The present study examined the discipline methods used and personal and social determinants of power assertive strategies amongst 113 part-time and 128 full-time adoptive grandmothers of Kenyan children aged 1-10 years. Most of these children had been orphaned by AIDS. Evidence obtained from the study suggested that these caregivers' employment of power assertive strategies were linked to the total stress experienced, educational attainment, and child age but not to the gender of children adopted. The results also indicated a higher prevalence of the assertive and behaviour modification strategies amongst participants over the mean age of 62 years, respondents having basic education (1-12yrs), and those dealing with transgressions of children aged 6 years and above. Coercive verbal forms of control were mainly used by younger grandmothers, or caregivers of children aged less than 6 years. The least preferred inductive strategies were employed by younger respondents, persons lacking formal education, or those dealing with children of both gender aged below 6 years. These findings suggested that the antecedents of power assertive strategies lay both within personal and contextual factors.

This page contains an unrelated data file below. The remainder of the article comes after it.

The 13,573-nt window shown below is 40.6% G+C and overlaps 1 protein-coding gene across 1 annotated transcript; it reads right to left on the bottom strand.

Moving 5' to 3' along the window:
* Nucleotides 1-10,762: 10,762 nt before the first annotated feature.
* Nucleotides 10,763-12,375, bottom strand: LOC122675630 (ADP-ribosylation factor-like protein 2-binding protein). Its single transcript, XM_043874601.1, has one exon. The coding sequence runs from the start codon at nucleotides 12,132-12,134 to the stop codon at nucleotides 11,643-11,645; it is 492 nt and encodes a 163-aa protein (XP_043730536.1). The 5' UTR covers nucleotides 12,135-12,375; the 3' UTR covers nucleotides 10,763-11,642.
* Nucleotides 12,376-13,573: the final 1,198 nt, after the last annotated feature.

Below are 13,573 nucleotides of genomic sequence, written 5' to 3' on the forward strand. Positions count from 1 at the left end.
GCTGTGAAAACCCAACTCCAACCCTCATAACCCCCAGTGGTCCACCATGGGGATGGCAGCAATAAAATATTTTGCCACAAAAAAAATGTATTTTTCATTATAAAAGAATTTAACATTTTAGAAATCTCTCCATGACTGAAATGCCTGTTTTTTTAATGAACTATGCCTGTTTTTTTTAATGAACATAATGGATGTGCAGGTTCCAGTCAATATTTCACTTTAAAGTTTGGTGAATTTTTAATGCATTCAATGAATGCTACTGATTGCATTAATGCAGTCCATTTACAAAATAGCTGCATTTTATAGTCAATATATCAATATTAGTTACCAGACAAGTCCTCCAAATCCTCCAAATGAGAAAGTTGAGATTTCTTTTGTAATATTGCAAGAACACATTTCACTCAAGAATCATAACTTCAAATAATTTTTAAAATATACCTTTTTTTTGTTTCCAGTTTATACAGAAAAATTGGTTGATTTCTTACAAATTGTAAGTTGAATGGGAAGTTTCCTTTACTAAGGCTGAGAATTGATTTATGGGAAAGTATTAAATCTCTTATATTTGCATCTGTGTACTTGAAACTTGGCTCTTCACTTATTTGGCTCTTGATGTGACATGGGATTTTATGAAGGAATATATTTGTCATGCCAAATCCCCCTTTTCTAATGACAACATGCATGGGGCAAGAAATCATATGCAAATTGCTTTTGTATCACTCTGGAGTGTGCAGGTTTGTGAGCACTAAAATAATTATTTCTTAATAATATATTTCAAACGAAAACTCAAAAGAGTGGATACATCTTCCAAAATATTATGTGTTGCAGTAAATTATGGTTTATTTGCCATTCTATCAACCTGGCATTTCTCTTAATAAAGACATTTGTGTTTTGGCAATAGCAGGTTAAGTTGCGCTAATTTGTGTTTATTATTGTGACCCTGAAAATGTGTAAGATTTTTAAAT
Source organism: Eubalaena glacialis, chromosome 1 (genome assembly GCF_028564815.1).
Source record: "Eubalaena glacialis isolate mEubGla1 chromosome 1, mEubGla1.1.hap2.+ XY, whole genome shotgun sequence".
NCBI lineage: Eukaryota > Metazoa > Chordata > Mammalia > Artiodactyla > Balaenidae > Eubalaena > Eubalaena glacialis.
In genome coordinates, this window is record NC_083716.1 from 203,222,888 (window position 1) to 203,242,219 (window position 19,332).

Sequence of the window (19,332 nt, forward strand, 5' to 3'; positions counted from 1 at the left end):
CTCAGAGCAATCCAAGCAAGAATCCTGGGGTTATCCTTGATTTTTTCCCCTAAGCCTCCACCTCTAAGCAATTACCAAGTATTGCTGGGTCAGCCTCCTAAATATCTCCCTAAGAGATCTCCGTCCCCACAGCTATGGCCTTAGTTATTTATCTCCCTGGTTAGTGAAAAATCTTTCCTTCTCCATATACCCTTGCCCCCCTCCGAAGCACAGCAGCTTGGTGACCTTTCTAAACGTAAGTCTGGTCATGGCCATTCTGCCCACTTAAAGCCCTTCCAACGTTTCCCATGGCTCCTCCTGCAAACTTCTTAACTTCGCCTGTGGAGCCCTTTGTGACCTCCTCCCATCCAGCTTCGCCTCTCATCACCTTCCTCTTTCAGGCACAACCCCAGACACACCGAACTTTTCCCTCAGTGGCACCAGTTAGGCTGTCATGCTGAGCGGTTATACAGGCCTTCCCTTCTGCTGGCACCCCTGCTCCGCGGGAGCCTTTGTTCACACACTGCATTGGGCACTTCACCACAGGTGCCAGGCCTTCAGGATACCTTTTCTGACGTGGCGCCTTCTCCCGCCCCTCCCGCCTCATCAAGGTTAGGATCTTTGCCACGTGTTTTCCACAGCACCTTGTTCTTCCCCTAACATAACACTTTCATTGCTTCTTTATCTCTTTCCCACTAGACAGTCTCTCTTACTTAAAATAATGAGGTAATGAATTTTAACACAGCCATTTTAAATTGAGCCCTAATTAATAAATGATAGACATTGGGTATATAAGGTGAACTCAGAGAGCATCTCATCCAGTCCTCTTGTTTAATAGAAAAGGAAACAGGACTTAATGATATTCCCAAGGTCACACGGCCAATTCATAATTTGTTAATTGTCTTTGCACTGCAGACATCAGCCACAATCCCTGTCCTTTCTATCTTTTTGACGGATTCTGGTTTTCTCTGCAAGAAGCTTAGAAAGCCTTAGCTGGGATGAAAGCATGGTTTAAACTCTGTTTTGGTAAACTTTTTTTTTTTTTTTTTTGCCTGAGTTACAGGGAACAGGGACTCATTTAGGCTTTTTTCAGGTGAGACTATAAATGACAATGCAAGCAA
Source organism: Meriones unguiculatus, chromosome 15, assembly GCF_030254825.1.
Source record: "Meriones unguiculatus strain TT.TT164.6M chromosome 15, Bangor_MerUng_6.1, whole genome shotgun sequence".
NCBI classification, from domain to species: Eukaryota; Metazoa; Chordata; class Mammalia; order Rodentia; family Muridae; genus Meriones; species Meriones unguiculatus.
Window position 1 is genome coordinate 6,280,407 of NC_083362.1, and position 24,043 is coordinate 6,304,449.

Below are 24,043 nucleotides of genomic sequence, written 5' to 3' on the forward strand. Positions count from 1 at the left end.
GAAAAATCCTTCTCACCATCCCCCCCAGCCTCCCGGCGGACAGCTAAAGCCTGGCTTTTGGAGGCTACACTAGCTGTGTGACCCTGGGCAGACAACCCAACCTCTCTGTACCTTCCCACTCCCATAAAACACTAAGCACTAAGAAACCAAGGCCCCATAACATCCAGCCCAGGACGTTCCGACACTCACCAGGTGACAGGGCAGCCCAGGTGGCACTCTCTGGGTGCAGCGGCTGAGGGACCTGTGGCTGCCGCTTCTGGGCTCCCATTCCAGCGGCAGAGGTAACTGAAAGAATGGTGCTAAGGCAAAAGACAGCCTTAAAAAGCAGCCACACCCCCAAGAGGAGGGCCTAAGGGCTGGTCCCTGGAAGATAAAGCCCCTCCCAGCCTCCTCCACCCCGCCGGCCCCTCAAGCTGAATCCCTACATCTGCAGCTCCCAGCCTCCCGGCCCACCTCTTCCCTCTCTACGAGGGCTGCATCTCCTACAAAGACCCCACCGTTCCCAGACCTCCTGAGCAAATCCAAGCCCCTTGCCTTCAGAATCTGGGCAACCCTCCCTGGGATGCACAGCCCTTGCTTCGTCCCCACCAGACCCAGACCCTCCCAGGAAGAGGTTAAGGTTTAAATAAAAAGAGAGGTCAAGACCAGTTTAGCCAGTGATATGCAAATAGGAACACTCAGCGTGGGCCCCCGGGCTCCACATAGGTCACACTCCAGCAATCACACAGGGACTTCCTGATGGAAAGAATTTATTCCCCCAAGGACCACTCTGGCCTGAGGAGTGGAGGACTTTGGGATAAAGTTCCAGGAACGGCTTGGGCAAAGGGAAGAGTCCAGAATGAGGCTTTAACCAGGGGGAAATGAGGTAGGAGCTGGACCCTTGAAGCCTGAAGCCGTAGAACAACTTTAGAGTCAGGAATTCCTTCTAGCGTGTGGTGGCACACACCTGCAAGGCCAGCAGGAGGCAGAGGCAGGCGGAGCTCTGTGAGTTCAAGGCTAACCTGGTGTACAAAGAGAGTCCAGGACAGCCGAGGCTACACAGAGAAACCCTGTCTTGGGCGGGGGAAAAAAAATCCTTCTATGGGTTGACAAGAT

ASJC Scopus subject areas
- Social Psychology
- Developmental and Educational Psychology
- Social Sciences (miscellaneous)
- Developmental Neuroscience
- Life-span and Life-course Studies